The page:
Archive for August, 2014

An Allergy Can Turn You Into A Reluctant Vegeterian

I have a friend, a retired doctor, who is a vegetarian. He is strict and won’t eat any red meat, chicken or fish. I know that eating vegetarian is healthy, but once and a while I like a pastrami sandwich, you know what I mean.

But for some people, being vegetarian is not a matter of choice.

Doctors across the country are seeing a phenomenon in which people are suddenly allergic to meat because they were bitten by a certain type of tick.

Most people associate tick bites with other diseases, such as Lyme disease. But this tick is different. Called the Lone Star tick, named for the state of Texas–it has caused severe allergic reactions in people who have eaten a burger or a steak and has landed them in the hospital. The allergy has spread from the Southwest and the East and is spreading to other parts of the US.

An interesting article in Science Daily quotes Vanderbilt University Medical Center’s Dr. Robert Valet who says, “it is not completely understood exactly how the allergy starts. The thought is that the tick has an alpha-gal sugar in its gut and introduces it as part of the allergic bite and that causes the production of the allergy antibody threat then cross-reacts to the meat.”

Vanderbilt reports seeing one or more new cases each week.

In the Wall Street Journal, Dr. Erin McGintee, an allergist on Long Island has reported to have seen as many as 200 Lone Star tick cases in the last three years. She says “the symptoms can occur as long as eight hours afte eating meat rather than immediately.

Allergic symptoms, said Dr. Valet, can range from the hives and swelling, to broader ones such as vomiting, diarrhea, trouble breathing, and a drop in lood pressure. Other symptoms such as itching can be treated with antihistamines, but severe or broader ones can only be treated with epinephrine.

People who have suffered an allergic attack are encouraged to carry an EpiPen in case of a reoccurance of symptoms from cross-contimination of any food associated with red meat.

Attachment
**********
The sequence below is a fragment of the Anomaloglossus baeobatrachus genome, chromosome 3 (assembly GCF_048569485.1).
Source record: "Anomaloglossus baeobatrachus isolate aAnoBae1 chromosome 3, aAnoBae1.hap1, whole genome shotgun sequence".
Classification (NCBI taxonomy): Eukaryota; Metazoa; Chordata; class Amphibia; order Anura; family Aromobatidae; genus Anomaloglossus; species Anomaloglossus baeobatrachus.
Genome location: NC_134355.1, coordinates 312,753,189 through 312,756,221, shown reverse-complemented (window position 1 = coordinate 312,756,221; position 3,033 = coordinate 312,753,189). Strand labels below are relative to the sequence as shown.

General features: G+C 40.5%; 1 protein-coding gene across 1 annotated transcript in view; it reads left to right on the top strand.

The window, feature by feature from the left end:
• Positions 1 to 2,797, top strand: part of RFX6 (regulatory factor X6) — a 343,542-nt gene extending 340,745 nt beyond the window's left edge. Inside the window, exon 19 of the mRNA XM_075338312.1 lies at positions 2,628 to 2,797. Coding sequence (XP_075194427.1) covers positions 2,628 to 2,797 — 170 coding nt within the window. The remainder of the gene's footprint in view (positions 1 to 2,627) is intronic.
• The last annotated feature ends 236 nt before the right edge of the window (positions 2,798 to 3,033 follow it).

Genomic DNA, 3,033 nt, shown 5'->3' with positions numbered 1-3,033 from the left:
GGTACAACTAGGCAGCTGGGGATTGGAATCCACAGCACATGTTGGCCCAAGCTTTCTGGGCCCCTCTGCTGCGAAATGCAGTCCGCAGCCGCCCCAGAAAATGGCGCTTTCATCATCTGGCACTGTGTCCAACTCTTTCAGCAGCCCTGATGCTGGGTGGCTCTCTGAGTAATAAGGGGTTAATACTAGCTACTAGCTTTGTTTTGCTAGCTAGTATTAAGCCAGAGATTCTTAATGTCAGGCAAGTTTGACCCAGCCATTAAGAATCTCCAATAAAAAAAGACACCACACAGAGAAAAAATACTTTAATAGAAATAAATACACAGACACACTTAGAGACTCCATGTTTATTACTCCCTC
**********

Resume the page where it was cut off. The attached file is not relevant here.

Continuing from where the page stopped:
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What You Should Know About COPD

A lot of my practice deals with allergies and asthma. But I also deal with a disease that can be confused with asthma, COPD.

Chronic obstructive pulmonary disease (COPD), according to the Mayo Clinic, is a group of lung diseases that block airflow and make breathing difficult. The two primary examples of COPD are emphysema and chronic bronchitis.

States the Mayo Clinic website, “in chronic bronchitis, there is an inflammation of the lining your bronchial tubes, which carry air to and from your lungs. Emphysema occurs when the air saces (alveoli) at the end of the smallest air passages (bronchioles) in the lungs are gradually destroyed.

Now there are similarities between COPD and asthma. In an interesting article in the Medscape Journal, the publication characterizes the commonality of symptoms: It states “both are characterized by a reduced rate of pulmonary airflow from increased inflammation. Airway obstruction is typically fully or nearly fully reversible in patients with asthma, whereas COPD is characterized by airway obstruction that is not fully reversible.”

However, the causes of asthma and COPD are different. Asthmatics may have a genetic predisposition to their illness, which tends to run in families. However, not all predisposed family members may get asthma. Some experts theorize that respiratory infections in infancy or early childhood may play a major role in the disease.

COPD on the other hand, has a more definitive cause. Smoking constitutes a majority of cases in 85 to 90 percent of COPD deaths. Moreover, exposure to air pollution, chemicals, and secondhand smoke can also cause it. In rare cases, says the American Lung Association, there is a genetic defect called alpha-1 antitrypsin deficiency, constituting 2 to 3 percent of all COPD cases.

COPD is often not diagnosed in people until they reach 40 years of age. Asthma cases are diagnosed very early; children often exhibit symptoms at the age of 5. COPD is a progressive disease, unlike asthma, where is some cases some children may even outgrow the condition as they get older.

While medical treatment for COPD may not repair structural changes in already damaged lung tissue, it can slow down the progression of the disease.


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